Resolved, That the 72nd General Convention of the Episcopal Church charge Episcopal Migration Ministries with the responsibility for developing and implementing an advocacy agenda which reflects the concern of the Episcopal Church that the U.S. Government uphold a generous program of refugee admissions in response to the worldwide refugee crisis, maintain a just system of asylum for persecuted persons seeking safety in the United States, and ensure that needy immigrants are not unfairly denied access to essential services and benefits.
Is EMM actually carrying out this charge? ECUSA needs to be more up-front with its members about how much it takes in from its EMM operations, and justify why those revenues (and related expenses, which -- apart from debt collection -- are always projected to balance exactly, since they are 100% reimbursed by the Government) are needed by the Church, per se.

ECUSA already operates a separate non-profit organization, Episcopal Relief and Development, with which it furnishes disaster relief and help to those abroad, and through which it strives to meet its Millennium Development Goals. Perhaps that is where it should transfer its loan collection activities, as well -- if indeed, it seems appropriate at all for a non-profit organization to be in the debt collection business (pace, Archbishop Welby).





Thursday, April 16, 2015

Legal News from South Carolina and San Joaquin

Late yesterday the South Carolina Supreme Court issued a brief order transferring to itself the jurisdiction over the appeal filed by ECUSA and its rump group (ECSC) from the February 3, 2015 judgment and order against them entered by Circuit Court Judge Diane Goodstein. ECUSA and ECSC had themselves requested the transfer of the case in order to expedite a final decision in the case by the State's highest court, without having to wait for any intermediate decision from the Court of Appeals.

The Court's order declined further to expedite the case's briefing schedule, set oral argument in the case for September 23, 2015, and then added: "No further extensions of time will be granted." In view of the great number of parties to the case (Bishop Lawrence's Episcopal Diocese and thirty-six of its member parishes are all respondents in the appeal, represented each by their own attorneys), the Court's order relaxes some of the filing and service requirements, and urges the attorneys to compress the multi-volume record on appeal to just the documents necessary for meaningful review of the decision below.

This order will enable a written, final decision in the case to be rendered before the end of the current calendar year, and should be welcome news to those on both sides who want to put this litigation behind them, and get on with the real work of the Church.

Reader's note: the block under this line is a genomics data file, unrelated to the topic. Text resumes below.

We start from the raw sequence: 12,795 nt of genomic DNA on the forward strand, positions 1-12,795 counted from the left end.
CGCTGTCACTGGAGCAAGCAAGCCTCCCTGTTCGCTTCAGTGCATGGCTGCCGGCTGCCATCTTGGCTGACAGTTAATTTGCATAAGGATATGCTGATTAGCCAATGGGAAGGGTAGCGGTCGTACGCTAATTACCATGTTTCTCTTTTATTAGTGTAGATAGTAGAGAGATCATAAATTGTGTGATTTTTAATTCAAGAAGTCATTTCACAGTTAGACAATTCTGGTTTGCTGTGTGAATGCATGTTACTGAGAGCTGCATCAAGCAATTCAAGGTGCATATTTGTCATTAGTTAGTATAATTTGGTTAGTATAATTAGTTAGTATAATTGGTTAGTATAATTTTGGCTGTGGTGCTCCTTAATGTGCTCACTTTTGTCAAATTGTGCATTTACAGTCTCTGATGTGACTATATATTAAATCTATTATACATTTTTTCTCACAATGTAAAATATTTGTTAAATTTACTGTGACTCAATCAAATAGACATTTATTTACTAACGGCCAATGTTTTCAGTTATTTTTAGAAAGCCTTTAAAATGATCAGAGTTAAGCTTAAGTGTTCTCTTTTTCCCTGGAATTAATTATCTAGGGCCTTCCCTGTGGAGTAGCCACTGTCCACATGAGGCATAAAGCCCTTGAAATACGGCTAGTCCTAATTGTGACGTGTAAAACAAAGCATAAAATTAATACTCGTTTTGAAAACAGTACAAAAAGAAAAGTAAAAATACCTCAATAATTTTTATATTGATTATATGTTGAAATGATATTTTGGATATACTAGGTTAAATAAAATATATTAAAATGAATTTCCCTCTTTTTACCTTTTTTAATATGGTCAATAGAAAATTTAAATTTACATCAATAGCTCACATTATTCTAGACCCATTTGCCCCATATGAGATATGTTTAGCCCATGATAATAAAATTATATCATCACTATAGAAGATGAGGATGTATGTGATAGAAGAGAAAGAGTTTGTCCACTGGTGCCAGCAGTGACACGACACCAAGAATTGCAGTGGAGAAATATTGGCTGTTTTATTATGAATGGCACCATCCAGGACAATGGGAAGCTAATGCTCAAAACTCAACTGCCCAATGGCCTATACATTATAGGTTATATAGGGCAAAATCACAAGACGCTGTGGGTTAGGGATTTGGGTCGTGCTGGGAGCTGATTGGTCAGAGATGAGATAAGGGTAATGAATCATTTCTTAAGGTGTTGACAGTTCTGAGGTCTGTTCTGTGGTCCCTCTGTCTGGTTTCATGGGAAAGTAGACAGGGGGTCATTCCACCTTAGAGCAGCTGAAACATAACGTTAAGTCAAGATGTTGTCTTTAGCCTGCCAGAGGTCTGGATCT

Also, in the federal case in South Carolina, Bishop Mark Lawrence has asked the Fourth Circuit Court of Appeals in Richmond to grant a rehearing, either by the three-judge panel that decided the case a few weeks ago, or else by all the judges of the Circuit Court sitting en banc (as a group). The petition is based largely on technical distinctions between the panel's recent decision and earlier cases, both reported and unreported, from the Fourth Circuit which Bishop Lawrence's attorneys maintain are inconsistent with that decision. Whether or not the petition is granted, the underlying federal case should be dead in the water pending the outcome of the case in the South Carolina Supreme Court, for the reasons discussed in this earlier post.

Finally, in the San Joaquin case (which is currently also on appeal), ECUSA and its rump diocese had filed a motion with the trial court in Fresno that sought to have all of the real and personal property transferred into their possession immediately, without waiting for the outcome of the current appeal. But the trial court yesterday issued a tentative ruling denying that motion, explaining that it lacked the authority to do what the plaintiffs asked. Since plaintiffs did not request oral argument after the issuance of the ruling, that tentative decision now becomes the final ruling of the court on the plaintiff's motion, and the status of all the property pending the appeal will not change.

The entities that hold the bare legal title to that property (in trust for the Anglican Diocese and its member parishes) have filed their opening brief in that appeal. The ECUSA parties' brief is due to be filed by June 1, after which I shall have more to say about the appeal.